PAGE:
What kind of gas do motorcycles use?

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When it comes to fueling up your motorcycle, it can be a little confusing once you’re at the pump and left to decide which button you should push to start dispensing gas into the tank. It doesn’t matter what you put into your gas tank, as you likely know.

Any gas will get you where you want to be. But the wrong kind of gas can eventually cause a few problems down the road that you likely don’t want to deal with.

What kind of gasoline do motorcycles use then? Motorcycles should only use ethanol-free, higher octane gasoline with a rating of 91. Motorcycles have high compression engines, which means they require high octane. Ethanol can be used in gasoline to boost the octane, but it can also clog up motorcycle carburetors.

As a mechanical engineer that works for an oil company, I’ve been able to get a good idea about how gasoline works and the effects it has on a motorcycle. I’ve compiled a helpful guide that will assist you in making the right decision when it comes to putting gas in your motorcycle.

What kind of gas a motorcycle needs

If you’re reading this, you’re probably stuck wondering what the best type of gas is needed for your motorcycle and if it really matters if you choose the right one. Most people assume that as long as the motorcycle has some type of gas, it’ll get them from point A to point B and that’s all the really matters.

Some additives are added to oil to improve the fuel’s long-term performance. Sometimes, however, these additives can cause damage to our motorcycles. It’s important you know exactly what you’re putting into your motorcycle so you can better care for it so it will better care for you.

For motorcycles, you need to use an ethanol-free, higher octane gasoline. A motorcycle with a carburetor needs to use ethanol-free gasoline. Ethanol is a gasoline additive that increases the octane. But when it’s in small tight places, such as your carburetor, it can gum up a lot faster than gas that has no ethanol in it.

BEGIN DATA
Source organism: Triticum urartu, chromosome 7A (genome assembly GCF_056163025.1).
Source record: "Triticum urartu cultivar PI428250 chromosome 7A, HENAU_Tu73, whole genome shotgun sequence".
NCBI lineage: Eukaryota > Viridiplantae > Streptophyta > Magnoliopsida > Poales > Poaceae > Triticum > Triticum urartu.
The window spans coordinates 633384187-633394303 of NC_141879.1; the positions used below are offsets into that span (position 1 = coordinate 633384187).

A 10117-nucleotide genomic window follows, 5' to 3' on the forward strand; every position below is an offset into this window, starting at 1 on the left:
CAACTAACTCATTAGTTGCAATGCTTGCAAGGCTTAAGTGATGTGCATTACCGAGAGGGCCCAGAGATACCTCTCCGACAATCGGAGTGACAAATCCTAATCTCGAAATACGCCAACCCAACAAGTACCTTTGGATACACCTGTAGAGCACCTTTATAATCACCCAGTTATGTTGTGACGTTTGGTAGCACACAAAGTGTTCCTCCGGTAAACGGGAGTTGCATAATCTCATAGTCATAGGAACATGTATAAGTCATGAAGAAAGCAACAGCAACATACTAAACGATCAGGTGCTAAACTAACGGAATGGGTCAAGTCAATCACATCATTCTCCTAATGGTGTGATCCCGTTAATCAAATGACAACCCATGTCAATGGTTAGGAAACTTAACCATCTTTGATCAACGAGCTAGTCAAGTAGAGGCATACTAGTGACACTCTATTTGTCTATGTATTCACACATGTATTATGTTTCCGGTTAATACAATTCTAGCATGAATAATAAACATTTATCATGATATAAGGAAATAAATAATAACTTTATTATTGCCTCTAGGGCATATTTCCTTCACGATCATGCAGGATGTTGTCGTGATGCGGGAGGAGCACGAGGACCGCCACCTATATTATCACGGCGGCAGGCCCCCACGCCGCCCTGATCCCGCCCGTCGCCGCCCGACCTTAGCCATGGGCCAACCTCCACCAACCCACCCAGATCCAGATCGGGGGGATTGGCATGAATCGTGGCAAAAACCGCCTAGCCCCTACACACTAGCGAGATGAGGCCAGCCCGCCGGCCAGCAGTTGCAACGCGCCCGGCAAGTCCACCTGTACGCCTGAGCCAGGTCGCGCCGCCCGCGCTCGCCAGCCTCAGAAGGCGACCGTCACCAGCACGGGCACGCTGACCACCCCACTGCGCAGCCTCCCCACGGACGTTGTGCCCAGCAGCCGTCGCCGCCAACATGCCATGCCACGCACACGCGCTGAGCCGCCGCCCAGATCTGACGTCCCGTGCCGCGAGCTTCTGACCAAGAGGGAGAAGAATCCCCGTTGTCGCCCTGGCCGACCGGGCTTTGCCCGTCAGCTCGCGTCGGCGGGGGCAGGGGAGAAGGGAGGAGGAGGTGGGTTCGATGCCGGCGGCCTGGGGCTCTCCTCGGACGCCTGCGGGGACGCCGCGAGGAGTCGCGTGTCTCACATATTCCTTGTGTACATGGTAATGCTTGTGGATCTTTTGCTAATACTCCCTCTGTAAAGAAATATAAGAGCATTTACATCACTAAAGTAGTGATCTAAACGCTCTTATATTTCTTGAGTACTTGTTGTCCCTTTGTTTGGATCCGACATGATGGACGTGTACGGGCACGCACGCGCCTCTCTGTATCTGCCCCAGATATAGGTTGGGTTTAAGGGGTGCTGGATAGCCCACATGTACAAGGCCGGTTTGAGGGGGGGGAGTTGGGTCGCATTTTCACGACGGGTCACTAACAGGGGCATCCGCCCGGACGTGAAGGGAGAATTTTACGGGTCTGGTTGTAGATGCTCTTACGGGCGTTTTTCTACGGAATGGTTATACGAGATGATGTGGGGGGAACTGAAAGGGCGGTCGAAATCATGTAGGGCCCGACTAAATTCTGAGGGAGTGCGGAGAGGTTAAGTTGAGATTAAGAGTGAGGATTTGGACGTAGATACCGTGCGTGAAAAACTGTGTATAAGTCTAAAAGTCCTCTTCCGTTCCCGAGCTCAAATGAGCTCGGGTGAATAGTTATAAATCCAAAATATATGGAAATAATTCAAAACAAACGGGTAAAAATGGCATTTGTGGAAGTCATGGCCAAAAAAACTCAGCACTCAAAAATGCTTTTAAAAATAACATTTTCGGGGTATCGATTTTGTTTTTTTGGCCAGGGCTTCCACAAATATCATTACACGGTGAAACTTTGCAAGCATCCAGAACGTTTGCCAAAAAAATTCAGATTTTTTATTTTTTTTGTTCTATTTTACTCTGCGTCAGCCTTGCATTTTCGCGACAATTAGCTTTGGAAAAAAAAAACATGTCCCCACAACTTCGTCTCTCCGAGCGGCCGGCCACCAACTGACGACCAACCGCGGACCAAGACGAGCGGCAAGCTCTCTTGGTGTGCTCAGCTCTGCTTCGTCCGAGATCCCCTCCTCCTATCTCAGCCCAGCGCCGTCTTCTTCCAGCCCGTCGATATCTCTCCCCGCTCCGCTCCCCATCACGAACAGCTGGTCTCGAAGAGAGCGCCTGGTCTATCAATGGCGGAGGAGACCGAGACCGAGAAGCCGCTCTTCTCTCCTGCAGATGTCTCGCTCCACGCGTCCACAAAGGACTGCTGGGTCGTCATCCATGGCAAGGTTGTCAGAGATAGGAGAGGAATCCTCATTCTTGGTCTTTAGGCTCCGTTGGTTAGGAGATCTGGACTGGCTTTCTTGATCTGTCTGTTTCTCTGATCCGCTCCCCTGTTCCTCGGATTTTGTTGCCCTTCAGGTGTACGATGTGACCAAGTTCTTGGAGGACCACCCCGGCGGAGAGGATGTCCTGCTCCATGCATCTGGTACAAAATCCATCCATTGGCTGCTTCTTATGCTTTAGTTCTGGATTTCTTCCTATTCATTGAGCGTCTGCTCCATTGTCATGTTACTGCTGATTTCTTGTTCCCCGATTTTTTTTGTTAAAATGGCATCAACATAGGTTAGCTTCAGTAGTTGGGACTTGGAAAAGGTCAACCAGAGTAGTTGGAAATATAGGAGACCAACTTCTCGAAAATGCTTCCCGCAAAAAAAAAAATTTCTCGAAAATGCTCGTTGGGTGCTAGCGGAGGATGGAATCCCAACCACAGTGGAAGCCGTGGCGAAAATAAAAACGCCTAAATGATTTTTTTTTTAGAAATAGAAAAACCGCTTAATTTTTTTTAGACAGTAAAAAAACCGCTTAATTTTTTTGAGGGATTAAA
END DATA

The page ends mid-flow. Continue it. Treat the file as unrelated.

Around 90% of gas stations use Ethanol in their gasoline. That’s why you see a sign at the pump that states “May Contain Up To 10% Ethanol.” The catalyzing effect ethanol has on octane helps it to maintain it’s burning efficiency.

It’s a type of hydrocarbon that oil refineries use to bump up their octane numbers so they can meet government regulations on gas emissions. Lower octane fuels aren’t going to burn as well and they’re going to burn off more noxious gases.

Motorcyclists should be very specific about where they fill up their gas tank. That’s not to say that if you are left with no choice but to use gas with ethanol your carburetor will gum up immediately, just make it a habit of normally using ethanol-free gas. Because it contains a higher-value product, ethanol-free gas can be a bit more expensive.

While you’re at the pump, you need to choose the highest octane rating available, meaning choosing the highest number. You might be offered Regular gas with an octane ratings of 87, Plus gas with an octane ranking of 89 and Premium gas which could have a rating of 95. In this case, you’ll want to choose the Premium gas because it has the highest octane rating.

Motorcycles with fuel injection tend not to get gummed up as much as motorcycles with carburetor. However, it is important to be careful about what fuel you use as most motorcycles that are new have been fuel-injected. They also still have a high compression rate. Manufacturers will usually specify that premium non-ethanol gasoline should be used if you have a high compression rate.

So no matter what type of motorcycle you have whether it be carbureted or fuel injected, it’s better to use a higher octane (91 or higher) fuel that is ethanol-free for all motorcycles.

What is Octane and Why is it Important?

Now that we’ve covered the best type of gas needed for your motorcycle, you may be wondering about the octane we discussed and why it’s an important factor in the way you choose your fuel.